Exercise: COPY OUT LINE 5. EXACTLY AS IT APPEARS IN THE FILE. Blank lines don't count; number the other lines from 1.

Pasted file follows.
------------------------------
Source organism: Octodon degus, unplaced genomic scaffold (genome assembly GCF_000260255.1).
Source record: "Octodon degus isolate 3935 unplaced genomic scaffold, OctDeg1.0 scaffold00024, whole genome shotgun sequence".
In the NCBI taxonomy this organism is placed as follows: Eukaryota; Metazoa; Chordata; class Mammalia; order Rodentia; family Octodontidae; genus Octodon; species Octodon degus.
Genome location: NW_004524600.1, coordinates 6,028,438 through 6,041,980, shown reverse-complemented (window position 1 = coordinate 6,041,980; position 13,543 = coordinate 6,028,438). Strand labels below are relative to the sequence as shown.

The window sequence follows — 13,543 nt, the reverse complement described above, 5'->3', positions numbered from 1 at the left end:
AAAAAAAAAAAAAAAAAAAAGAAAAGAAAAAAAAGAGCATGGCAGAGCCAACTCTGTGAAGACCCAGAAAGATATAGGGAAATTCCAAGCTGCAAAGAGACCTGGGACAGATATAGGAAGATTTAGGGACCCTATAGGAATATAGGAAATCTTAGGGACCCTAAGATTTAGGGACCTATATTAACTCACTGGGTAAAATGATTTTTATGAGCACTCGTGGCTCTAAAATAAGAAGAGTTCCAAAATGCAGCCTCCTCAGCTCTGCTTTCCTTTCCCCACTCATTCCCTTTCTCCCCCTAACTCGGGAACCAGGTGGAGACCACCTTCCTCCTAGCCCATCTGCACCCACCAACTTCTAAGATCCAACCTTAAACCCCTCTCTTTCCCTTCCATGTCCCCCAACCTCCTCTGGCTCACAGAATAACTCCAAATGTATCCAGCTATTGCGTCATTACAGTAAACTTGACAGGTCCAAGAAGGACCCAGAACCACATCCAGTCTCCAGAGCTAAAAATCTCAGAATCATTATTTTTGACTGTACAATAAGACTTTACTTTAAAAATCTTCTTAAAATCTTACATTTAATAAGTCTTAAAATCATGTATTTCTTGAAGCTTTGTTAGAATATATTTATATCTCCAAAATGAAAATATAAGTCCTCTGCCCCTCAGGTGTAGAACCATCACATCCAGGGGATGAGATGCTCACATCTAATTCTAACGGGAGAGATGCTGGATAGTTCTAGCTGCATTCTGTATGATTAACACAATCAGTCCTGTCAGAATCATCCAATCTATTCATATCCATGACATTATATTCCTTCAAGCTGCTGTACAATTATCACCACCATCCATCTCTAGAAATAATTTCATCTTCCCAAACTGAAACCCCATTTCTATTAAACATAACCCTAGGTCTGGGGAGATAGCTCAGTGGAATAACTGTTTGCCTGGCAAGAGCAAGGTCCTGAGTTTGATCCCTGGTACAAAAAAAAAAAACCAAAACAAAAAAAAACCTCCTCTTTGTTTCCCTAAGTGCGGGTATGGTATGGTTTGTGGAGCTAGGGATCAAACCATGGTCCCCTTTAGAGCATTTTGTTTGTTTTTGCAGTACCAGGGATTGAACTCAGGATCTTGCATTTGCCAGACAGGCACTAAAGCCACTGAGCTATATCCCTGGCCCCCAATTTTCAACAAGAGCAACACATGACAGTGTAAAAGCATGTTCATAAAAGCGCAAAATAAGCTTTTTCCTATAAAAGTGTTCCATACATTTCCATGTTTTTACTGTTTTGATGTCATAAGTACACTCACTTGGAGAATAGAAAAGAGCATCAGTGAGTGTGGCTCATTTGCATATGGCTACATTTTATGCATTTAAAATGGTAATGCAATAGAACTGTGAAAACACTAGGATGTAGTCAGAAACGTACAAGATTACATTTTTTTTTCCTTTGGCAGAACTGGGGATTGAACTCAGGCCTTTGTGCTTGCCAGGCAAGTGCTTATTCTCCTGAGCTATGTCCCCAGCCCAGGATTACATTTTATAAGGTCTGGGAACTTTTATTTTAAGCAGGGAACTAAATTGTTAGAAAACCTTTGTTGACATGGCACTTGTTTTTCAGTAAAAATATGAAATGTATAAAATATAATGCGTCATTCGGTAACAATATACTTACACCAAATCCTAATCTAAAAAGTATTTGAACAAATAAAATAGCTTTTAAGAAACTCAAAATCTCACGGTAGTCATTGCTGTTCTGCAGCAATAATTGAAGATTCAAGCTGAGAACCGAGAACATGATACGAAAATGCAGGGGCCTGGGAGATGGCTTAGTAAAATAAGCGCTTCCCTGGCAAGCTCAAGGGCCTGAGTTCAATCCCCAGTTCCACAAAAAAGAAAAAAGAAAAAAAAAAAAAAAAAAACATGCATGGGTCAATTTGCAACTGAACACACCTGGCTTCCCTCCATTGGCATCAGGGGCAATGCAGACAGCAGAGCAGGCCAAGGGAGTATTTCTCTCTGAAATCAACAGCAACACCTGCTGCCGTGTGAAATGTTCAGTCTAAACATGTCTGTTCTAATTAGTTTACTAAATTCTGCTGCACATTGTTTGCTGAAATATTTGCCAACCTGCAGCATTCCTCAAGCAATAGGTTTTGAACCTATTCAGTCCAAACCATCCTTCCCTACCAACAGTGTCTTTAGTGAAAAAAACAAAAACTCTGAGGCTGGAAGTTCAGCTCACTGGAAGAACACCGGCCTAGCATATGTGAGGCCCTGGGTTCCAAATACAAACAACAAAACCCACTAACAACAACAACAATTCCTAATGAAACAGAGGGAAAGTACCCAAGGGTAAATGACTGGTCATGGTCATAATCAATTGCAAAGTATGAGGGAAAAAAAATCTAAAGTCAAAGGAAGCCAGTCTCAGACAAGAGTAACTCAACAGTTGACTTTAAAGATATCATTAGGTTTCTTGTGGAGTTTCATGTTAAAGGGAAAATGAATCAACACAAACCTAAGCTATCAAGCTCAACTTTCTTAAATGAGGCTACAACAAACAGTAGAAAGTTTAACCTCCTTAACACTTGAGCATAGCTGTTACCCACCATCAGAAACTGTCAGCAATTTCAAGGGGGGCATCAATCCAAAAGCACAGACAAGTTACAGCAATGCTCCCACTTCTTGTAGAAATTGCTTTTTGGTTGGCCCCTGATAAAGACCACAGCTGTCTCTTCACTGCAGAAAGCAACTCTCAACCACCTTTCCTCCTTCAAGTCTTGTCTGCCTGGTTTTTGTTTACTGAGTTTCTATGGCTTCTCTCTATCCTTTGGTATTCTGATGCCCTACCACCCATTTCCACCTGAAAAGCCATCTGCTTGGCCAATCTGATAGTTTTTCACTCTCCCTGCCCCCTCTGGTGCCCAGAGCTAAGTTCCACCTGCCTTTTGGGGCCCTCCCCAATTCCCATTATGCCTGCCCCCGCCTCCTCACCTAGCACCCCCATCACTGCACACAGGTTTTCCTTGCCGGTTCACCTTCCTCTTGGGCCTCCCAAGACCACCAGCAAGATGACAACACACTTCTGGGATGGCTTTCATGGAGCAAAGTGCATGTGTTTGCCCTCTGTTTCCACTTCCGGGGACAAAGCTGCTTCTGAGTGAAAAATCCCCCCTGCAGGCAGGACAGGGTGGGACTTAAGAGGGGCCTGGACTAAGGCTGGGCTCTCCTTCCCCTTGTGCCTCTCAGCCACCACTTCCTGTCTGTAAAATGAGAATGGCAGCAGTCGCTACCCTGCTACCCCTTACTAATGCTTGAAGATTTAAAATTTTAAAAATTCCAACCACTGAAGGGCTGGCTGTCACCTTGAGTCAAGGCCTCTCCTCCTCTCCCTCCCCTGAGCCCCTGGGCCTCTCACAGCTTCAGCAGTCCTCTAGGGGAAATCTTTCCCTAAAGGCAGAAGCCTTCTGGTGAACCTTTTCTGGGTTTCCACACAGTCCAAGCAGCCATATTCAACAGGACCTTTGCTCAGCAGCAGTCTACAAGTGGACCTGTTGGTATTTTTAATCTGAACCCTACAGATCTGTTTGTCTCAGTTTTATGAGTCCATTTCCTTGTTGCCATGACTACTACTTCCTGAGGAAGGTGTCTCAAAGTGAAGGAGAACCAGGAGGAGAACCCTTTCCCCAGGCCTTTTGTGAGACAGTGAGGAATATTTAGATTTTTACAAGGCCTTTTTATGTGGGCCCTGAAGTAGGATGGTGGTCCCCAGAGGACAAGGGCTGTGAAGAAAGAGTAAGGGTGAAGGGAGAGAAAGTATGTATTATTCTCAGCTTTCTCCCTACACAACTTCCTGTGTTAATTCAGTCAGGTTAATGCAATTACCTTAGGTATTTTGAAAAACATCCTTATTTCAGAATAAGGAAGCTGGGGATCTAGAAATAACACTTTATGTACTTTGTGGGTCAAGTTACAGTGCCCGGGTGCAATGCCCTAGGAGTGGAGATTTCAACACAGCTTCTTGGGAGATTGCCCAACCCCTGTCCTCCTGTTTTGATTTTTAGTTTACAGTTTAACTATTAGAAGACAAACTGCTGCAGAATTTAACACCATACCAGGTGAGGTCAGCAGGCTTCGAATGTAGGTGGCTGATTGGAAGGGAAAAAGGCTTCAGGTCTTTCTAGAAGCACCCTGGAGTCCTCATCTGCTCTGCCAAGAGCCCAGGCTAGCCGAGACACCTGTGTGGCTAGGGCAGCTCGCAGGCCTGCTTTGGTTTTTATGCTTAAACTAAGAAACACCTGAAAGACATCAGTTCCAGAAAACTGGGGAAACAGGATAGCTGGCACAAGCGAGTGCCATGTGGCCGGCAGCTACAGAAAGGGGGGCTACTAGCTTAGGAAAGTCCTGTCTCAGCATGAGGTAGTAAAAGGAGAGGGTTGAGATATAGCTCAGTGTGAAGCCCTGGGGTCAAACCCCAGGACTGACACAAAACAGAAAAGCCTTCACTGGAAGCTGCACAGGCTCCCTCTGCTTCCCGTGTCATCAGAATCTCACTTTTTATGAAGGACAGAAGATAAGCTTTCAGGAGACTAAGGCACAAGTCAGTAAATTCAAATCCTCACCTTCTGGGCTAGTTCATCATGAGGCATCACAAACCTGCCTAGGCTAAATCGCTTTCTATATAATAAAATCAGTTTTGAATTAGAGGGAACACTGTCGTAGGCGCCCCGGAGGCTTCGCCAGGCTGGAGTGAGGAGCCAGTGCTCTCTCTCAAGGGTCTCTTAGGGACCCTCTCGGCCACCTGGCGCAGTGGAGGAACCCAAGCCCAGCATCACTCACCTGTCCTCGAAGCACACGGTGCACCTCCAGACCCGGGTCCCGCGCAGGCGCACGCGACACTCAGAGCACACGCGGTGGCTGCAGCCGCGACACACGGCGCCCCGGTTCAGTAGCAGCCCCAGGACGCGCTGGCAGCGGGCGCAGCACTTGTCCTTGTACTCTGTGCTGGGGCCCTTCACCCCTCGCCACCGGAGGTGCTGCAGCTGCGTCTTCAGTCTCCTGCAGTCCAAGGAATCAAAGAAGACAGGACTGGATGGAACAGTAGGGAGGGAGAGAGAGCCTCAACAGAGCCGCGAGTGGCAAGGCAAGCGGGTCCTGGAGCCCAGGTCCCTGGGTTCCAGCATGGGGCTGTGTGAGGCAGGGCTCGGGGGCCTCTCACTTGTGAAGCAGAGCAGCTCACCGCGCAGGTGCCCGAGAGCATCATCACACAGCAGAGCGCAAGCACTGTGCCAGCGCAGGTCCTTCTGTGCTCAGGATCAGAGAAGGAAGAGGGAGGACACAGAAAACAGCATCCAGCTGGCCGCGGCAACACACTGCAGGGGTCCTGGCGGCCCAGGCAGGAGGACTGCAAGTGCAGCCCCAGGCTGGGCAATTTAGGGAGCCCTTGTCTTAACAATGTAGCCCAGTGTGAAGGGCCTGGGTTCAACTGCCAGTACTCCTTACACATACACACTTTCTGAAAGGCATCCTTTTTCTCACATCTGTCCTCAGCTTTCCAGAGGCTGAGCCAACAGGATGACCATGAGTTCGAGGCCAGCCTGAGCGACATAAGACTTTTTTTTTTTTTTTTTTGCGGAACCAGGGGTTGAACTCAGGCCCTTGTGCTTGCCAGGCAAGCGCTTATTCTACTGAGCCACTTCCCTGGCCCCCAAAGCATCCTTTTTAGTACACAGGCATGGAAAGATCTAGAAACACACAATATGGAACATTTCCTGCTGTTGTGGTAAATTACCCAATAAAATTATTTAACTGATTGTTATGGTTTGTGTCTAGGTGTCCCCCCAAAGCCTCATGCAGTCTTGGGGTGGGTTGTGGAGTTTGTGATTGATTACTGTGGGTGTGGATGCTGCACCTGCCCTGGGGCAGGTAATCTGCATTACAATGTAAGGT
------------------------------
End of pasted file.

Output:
The window sequence follows — 13,543 nt, the reverse complement described above, 5'->3', positions numbered from 1 at the left end: